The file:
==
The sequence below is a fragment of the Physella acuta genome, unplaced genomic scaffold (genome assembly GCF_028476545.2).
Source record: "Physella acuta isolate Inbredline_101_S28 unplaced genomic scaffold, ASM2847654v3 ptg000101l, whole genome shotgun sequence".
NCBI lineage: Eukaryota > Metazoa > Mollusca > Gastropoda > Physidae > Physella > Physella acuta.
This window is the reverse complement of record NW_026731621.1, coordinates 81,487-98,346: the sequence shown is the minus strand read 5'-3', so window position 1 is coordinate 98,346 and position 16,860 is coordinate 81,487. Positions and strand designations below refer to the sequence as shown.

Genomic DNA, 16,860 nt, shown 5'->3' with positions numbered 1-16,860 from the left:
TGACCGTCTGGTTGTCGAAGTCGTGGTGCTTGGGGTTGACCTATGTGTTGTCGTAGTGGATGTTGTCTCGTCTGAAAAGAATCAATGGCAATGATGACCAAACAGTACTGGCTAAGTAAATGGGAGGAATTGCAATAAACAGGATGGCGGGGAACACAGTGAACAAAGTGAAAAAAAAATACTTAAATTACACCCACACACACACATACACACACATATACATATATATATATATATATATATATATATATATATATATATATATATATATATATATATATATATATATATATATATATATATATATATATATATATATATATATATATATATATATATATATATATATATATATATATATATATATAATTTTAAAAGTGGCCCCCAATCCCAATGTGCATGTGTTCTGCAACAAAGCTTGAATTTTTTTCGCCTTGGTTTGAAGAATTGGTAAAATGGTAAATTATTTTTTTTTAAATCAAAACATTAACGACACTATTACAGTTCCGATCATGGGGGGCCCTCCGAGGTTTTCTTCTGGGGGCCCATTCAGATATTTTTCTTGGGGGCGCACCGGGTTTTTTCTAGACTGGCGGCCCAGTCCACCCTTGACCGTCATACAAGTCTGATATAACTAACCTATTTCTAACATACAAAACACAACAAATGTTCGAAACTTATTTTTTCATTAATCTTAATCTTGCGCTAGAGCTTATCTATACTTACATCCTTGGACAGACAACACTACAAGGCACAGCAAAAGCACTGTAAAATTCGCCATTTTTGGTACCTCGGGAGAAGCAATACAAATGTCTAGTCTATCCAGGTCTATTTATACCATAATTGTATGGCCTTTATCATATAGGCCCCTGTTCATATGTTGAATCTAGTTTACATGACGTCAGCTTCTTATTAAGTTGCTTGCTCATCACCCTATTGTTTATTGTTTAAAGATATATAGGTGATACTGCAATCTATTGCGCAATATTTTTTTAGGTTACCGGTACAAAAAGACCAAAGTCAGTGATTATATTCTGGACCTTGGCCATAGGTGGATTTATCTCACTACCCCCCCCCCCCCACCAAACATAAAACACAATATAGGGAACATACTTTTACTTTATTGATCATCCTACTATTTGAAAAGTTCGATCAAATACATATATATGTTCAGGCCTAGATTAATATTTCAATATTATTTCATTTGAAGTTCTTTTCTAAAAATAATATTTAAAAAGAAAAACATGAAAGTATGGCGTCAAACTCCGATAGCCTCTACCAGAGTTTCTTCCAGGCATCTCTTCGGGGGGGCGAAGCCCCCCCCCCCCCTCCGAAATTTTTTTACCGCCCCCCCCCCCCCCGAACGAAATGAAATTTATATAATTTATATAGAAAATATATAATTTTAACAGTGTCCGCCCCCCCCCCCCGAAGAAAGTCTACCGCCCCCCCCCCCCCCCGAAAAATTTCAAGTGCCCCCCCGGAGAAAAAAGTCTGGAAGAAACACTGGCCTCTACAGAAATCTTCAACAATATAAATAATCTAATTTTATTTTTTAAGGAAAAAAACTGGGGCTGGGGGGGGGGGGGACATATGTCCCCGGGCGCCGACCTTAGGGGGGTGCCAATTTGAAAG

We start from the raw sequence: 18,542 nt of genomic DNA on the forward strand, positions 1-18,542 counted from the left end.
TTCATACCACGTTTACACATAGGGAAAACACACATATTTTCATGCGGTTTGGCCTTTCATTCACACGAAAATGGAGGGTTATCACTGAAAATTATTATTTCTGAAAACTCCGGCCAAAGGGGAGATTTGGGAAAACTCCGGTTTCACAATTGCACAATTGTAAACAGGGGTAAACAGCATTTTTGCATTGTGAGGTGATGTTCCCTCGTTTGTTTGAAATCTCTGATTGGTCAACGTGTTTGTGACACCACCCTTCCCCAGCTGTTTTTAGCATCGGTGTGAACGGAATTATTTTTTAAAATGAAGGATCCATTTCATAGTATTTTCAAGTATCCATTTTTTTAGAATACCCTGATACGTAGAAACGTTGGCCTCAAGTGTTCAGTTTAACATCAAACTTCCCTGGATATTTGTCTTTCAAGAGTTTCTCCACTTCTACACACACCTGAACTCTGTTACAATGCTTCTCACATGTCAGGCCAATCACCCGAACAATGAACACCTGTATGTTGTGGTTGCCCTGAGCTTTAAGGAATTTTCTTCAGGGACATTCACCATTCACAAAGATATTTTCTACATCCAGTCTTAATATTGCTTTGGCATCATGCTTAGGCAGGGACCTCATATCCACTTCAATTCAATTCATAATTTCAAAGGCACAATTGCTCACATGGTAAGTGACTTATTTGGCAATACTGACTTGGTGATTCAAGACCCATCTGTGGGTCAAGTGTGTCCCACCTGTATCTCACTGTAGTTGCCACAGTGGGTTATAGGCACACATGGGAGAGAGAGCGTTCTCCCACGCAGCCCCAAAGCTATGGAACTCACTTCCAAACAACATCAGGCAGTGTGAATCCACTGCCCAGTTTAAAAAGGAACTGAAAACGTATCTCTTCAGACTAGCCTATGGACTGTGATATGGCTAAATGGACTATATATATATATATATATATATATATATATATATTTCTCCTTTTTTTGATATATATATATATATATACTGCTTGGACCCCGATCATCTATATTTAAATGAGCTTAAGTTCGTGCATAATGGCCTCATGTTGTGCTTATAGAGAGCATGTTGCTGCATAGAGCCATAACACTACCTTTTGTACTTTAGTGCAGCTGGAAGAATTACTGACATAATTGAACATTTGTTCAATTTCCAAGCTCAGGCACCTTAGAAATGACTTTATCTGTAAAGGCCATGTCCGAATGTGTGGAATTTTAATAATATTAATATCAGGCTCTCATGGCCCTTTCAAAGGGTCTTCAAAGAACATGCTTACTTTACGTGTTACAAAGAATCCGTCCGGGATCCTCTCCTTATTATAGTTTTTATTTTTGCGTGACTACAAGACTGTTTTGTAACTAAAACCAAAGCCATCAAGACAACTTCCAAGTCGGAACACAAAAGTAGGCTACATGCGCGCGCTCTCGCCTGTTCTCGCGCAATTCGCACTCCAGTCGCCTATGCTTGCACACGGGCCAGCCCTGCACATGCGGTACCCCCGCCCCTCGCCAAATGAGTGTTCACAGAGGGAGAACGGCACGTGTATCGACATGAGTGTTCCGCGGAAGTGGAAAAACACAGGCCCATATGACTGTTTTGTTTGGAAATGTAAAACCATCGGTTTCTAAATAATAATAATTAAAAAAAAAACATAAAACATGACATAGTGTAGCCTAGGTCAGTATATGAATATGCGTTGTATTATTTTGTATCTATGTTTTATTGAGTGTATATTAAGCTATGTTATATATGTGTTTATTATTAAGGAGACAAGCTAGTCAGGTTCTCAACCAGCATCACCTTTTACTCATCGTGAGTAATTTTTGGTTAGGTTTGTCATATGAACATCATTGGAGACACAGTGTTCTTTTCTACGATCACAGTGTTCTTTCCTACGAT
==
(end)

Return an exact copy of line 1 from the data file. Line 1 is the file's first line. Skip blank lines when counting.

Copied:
The sequence below is a fragment of the Physella acuta genome, unplaced genomic scaffold (genome assembly GCF_028476545.2).